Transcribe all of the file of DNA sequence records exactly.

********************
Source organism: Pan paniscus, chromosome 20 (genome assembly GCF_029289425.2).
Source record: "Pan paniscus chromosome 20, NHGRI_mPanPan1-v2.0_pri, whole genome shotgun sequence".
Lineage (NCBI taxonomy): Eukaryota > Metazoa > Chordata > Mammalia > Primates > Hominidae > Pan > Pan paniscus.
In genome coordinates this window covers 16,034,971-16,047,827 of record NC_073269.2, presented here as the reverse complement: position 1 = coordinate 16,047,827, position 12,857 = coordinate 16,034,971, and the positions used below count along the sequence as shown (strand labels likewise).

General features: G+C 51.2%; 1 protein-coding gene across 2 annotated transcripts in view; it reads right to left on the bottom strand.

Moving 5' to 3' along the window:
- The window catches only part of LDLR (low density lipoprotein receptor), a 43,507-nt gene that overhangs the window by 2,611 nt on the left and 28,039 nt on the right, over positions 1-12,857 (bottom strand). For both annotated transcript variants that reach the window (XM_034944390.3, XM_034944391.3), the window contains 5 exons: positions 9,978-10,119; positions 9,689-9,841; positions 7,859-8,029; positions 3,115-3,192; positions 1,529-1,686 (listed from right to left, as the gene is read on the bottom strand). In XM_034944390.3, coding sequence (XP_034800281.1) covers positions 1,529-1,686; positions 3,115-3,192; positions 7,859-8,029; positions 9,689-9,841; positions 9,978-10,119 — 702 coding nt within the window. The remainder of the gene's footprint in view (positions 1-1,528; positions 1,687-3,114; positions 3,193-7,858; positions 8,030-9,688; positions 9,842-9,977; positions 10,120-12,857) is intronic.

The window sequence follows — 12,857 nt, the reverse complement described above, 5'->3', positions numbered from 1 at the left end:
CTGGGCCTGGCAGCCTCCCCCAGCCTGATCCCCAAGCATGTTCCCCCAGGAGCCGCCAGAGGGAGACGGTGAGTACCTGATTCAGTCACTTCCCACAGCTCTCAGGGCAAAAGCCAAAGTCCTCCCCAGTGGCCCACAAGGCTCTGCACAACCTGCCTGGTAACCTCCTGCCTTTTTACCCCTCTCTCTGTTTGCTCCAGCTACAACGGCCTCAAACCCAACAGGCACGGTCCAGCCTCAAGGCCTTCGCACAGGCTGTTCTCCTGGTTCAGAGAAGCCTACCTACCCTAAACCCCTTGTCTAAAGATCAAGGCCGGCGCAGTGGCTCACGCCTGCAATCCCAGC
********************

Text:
Source organism: Pan paniscus, chromosome 20 (genome assembly GCF_029289425.2).
Source record: "Pan paniscus chromosome 20, NHGRI_mPanPan1-v2.0_pri, whole genome shotgun sequence".
Lineage (NCBI taxonomy): Eukaryota > Metazoa > Chordata > Mammalia > Primates > Hominidae > Pan > Pan paniscus.
In genome coordinates this window covers 16,034,971-16,047,827 of record NC_073269.2, presented here as the reverse complement: position 1 = coordinate 16,047,827, position 12,857 = coordinate 16,034,971, and the positions used below count along the sequence as shown (strand labels likewise).

General features: G+C 51.2%; 1 protein-coding gene across 2 annotated transcripts in view; it reads right to left on the bottom strand.

Moving 5' to 3' along the window:
- The window catches only part of LDLR (low density lipoprotein receptor), a 43,507-nt gene that overhangs the window by 2,611 nt on the left and 28,039 nt on the right, over positions 1-12,857 (bottom strand). For both annotated transcript variants that reach the window (XM_034944390.3, XM_034944391.3), the window contains 5 exons: positions 9,978-10,119; positions 9,689-9,841; positions 7,859-8,029; positions 3,115-3,192; positions 1,529-1,686 (listed from right to left, as the gene is read on the bottom strand). In XM_034944390.3, coding sequence (XP_034800281.1) covers positions 1,529-1,686; positions 3,115-3,192; positions 7,859-8,029; positions 9,689-9,841; positions 9,978-10,119 — 702 coding nt within the window. The remainder of the gene's footprint in view (positions 1-1,528; positions 1,687-3,114; positions 3,193-7,858; positions 8,030-9,688; positions 9,842-9,977; positions 10,120-12,857) is intronic.

The window sequence follows — 12,857 nt, the reverse complement described above, 5'->3', positions numbered from 1 at the left end:
CTGGGCCTGGCAGCCTCCCCCAGCCTGATCCCCAAGCATGTTCCCCCAGGAGCCGCCAGAGGGAGACGGTGAGTACCTGATTCAGTCACTTCCCACAGCTCTCAGGGCAAAAGCCAAAGTCCTCCCCAGTGGCCCACAAGGCTCTGCACAACCTGCCTGGTAACCTCCTGCCTTTTTACCCCTCTCTCTGTTTGCTCCAGCTACAACGGCCTCAAACCCAACAGGCACGGTCCAGCCTCAAGGCCTTCGCACAGGCTGTTCTCCTGGTTCAGAGAAGCCTACCTACCCTAAACCCCTTGTCTAAAGATCAAGGCCGGCGCAGTGGCTCACGCCTGCAATCCCAGC